#GoodJobs4PA bills are now in Senate
HARRISBURG- Promoting good-paying, family-sustaining jobs is a key priority for the House Republican members and with that in mind, a package of workforce development bills
is on its way to the state Senate. House Majority Leader Bryan Cutler (R-Lancaster) joined his fellow Republican members to highlight the legislation and what it means for Pennsylvanians in the job market, and young people making plans for their future.
“These bills show the commitment we have to creating pathways for Pennsylvanians to move beyond minimum wage jobs and into family-sustaining careers,” Cutler said. “If we can get these bills across the governor’s desk, companies looking for qualified candidates will find them here in Pennsylvania. This legislation would increase access to high-quality training for Pennsylvanians from all corners of the Commonwealth who wish to do more to support and grow their families.”
“We want every Pennsylvanian to have access to educational opportunities that promote family-sustaining careers. We urge the Senate to promptly consider this important package of bills,” said Speaker of the House Mike Turzai.
Workforce development was a key focus of Gov. Tom Wolf’s budget address, and a recent survey of employers by the Pennsylvania Chamber of Business and Industry found “finding qualified candidates” to be the No. 1 concern for companies in Pennsylvania. The bills in this package are phase one of House Republican plans to address those concerns.
The bills passed with overwhelming bipartisan support and now head to the Senate for consideration.
• HB 324
(Rep. Keith Gillespie, R-York): Provides a new revitalization tool for addressing unemployment and small business opportunities by allowing municipalities to develop a microenterprise loan program to help start small businesses in blighted downtown communities.
• HB 265
(Rep. Craig Staats, R-Bucks): Expands an established database that allows students and potential students to plan where courses, programs, certificates, and diplomas transfer among public schools and institutions of higher education.
• HB 334
(Rep. Seth Grove, R-York): Requires the Pennsylvania Department of Education to create guidelines for when a student who successfully completes a STEM course, program or activity for credit can also apply the credit toward a course through a vocational-technical school, technical institution or vocational school.
• HB 394
(Rep. Gerald Mullery, D-Luzerne): Requires PDE and the Department of Labor and Industry to conduct a complete inventory of existing workforce development programs at both the secondary and postsecondary levels.
• HB 522
(Rep. Mike Tobash, R-Schuylkill/Dauphin): Establishes the Career and Technical Education Investment Incentive Program, which would provide tax credits, applicable to any state tax, to businesses that contribute to career and technical partnership organizations.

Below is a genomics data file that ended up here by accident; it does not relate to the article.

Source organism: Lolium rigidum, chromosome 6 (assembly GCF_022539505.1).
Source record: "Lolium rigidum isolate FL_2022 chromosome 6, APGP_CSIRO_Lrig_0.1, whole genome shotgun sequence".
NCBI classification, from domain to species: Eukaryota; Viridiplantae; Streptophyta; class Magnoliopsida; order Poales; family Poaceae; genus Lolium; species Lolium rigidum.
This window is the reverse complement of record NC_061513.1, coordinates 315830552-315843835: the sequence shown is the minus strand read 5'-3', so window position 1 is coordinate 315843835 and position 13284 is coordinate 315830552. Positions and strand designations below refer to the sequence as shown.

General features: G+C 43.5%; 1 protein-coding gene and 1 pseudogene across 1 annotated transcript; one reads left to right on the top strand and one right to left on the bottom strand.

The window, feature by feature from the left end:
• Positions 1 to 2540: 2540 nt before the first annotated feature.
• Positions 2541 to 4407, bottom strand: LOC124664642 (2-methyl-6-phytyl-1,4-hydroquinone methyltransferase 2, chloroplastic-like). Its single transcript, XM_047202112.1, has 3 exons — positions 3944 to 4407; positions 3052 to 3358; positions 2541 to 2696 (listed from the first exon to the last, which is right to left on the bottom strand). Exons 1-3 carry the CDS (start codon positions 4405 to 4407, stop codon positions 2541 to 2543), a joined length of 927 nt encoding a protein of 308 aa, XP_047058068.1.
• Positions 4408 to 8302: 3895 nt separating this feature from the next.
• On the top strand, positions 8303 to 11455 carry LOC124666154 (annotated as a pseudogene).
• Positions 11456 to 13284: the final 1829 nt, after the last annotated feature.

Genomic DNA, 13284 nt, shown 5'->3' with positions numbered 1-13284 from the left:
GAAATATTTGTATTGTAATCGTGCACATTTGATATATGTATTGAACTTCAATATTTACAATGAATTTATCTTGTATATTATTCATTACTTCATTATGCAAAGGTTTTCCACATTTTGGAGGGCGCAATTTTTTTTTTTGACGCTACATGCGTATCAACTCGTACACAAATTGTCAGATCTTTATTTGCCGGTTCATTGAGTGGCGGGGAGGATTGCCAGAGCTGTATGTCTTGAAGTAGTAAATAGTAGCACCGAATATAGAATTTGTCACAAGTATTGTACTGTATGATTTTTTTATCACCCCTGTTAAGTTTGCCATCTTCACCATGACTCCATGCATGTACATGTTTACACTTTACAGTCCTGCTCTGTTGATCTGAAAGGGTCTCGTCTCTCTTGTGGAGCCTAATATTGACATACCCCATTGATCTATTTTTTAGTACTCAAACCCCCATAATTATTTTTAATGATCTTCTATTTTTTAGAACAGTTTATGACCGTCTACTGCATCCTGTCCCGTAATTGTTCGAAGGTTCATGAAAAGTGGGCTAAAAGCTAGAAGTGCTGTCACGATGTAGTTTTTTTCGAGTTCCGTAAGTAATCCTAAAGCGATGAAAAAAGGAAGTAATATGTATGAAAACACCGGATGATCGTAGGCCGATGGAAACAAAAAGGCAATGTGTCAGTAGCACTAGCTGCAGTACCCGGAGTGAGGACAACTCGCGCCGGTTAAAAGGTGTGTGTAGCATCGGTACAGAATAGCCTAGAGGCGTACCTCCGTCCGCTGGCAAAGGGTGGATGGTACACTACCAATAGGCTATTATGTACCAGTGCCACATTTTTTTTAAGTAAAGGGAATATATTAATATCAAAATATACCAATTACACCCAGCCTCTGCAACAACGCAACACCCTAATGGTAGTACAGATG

• HB 64
(Rep. Harry Readshaw, D-Allegheny): Amends the Bureau of Professional and Occupational Affairs Act, allowing professionals to carry over accrued continuing education credits for biennial terms.
• HB 297
(Rep. Zachary Mako, R-Northampton/Lehigh): Requires PDE to develop materials outlining workforce needs, including training opportunities and future earning potential to ensure students are aware of opportunities from a wide variety of organizations and career paths. Also allows for community colleges and other technical and/or trade schools to attend career/college fairs.
• HB 393
(Rep. Patrick Harkins, D-Erie): Requires PDE and the departments of Labor and Industry and Agriculture to develop and maintain a comprehensive online career resource center for students, parents, educators and school officials to provide information on the value and impact of career and technical education (CTE), career pathways, data and statistics on employment opportunities and compensation, postsecondary options, and statewide and regional articulation agreements.
• HB 395
(Rep. James Roebuck Jr., D-Philadelphia): Allows CTE programs or a cluster of programs to establish occupational advisory committees at the Intermediate Unit (IU) level to serve multiple school districts or Career and Technical Centers (CTCs). The committees would meet twice a year to ensure programs are working effectively and are meeting industry standards and needs so students are best prepared to enter the workforce.
• HB 396
(Rep. James Roebuck Jr., D-Philadelphia): Requires each local Workforce Development Board (WDB) to include in its membership at least one administrator of a Career and Technical Center whose attendance area is covered by the service area of the WDB.
• HB 425
(Rep. Ryan Mackenzie, R-Lehigh/Berks): Creates CareerBound, a program to strengthen the connection between Pennsylvania’s students and the next generation of high-priority careers. CareerBound would provide students with career exploration opportunities while also allowing business partners the opportunity to develop collaborative relationships with schools to best prepare students for what to expect in the workforce.
Representative Bryan Cutler
100th Legislative District
Pennsylvania House of Representatives